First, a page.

From LOST in anorexia nervosa to FOUND in family

Emotional support from family gives the real signage on my map

From LOST in anorexia nervosa to FOUND in family

From LOST in anorexia nervosa to FOUND in family

Anorexia Nervosa has no map. The pathways are not linear. For years, my eating disorder has kept me adrift – no destination, boundaries, or directions. My anorexic mind trapped me in a web of twisted roads, confusing my sense of logic and damaging my navigational skills. The route teemed with cul-de-sacs and roadworks at every turn, amplifying the anorexia and isolating my existence.
I was lost. I had to steer my way through this complex, confusing grid without a legend, without a key, without coordinates, without a map.

But I couldn’t find my way.

From a young age, I closed into myself, sensing myself on the periphery of family and friends. I needed family but I didn’t quite fit. As the third child, an ‘accidental’ pregnancy, I felt I was the black sheep of not only my family, but friendship groups, sporting teams and, later, work colleagues. There was a divide between everybody and me – and I did not know any other way to be. My ‘family’ when growing up was a small unit: mother, father, and two older siblings. Two grandmothers, one interstate, one overseas, and one vague step-aunt, also overseas, were not a feature in my life.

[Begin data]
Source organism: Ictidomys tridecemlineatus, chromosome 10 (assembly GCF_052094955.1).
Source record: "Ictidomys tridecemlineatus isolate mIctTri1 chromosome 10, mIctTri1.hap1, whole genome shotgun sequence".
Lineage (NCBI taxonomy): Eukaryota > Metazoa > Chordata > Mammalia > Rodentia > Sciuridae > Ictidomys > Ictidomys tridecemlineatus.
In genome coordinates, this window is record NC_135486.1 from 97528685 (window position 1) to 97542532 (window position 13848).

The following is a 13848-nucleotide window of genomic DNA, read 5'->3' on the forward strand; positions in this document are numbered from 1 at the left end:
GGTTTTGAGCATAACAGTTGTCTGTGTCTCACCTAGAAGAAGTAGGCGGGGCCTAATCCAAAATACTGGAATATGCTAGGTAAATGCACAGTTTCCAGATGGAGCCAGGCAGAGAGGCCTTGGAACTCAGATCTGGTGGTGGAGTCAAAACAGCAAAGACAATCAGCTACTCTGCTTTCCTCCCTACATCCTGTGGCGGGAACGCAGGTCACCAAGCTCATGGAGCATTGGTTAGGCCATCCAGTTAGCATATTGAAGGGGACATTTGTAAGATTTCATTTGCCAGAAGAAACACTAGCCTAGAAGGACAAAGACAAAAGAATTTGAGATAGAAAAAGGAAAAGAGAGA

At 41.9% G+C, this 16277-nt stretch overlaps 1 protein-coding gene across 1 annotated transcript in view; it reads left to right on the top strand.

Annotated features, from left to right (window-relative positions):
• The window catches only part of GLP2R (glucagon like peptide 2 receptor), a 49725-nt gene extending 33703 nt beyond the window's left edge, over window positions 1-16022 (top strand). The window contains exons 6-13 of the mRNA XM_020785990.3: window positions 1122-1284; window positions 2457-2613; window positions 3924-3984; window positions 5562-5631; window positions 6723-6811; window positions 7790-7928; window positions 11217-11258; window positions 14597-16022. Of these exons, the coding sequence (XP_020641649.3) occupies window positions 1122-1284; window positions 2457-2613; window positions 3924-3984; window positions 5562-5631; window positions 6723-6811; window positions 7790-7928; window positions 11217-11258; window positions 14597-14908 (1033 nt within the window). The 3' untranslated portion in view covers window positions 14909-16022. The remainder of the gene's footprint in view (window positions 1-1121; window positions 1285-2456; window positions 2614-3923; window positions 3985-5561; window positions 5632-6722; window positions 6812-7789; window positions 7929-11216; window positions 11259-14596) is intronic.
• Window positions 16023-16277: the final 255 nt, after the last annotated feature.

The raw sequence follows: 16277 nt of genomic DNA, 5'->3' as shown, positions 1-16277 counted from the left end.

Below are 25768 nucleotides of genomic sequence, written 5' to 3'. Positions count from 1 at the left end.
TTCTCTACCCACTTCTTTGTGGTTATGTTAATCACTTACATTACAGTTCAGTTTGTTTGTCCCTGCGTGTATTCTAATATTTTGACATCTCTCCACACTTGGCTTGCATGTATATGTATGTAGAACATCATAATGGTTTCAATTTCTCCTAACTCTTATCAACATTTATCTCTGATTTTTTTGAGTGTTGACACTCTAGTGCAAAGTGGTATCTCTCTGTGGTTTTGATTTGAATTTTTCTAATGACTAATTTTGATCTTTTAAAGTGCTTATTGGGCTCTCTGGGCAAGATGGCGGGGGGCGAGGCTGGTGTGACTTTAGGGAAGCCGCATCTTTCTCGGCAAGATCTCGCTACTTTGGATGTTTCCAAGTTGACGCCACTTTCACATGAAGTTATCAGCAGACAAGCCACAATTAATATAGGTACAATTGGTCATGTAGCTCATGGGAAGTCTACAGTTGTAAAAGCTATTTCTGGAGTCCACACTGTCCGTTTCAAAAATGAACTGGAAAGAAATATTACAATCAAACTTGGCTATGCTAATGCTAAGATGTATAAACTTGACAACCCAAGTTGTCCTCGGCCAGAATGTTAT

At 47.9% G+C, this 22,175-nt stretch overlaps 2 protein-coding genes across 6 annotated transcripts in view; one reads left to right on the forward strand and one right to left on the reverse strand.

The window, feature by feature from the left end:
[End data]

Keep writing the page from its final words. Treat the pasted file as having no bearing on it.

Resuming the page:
Anorexia befriended me – and I it – and with that, I felt I had all I needed: anorexia became my ally. A black sheep like me, anorexia accepted and welcomed me into its folds; it became the family I needed; it was enough.

Was anorexia ‘enough’?

When Dad died at the end of 2018, I became more lost. Eventually, I broke. The eating disorder grew so large that I almost severed my family in my preoccupation with the rigidity and obsessiveness of anorexia’s rules and demands.
My world narrowed and a new family of office-sitting, white-coated clinicians poked, prodded, and pried while my real family prayed. Life darkened and after two years of relentless medical appointments, medications, and hospitalisations, I attempted suicide.
To my mind, ceasing to exist was the only feasible way to hang onto my best friend, my anorexia, and remain a tight twosome nobody could sever.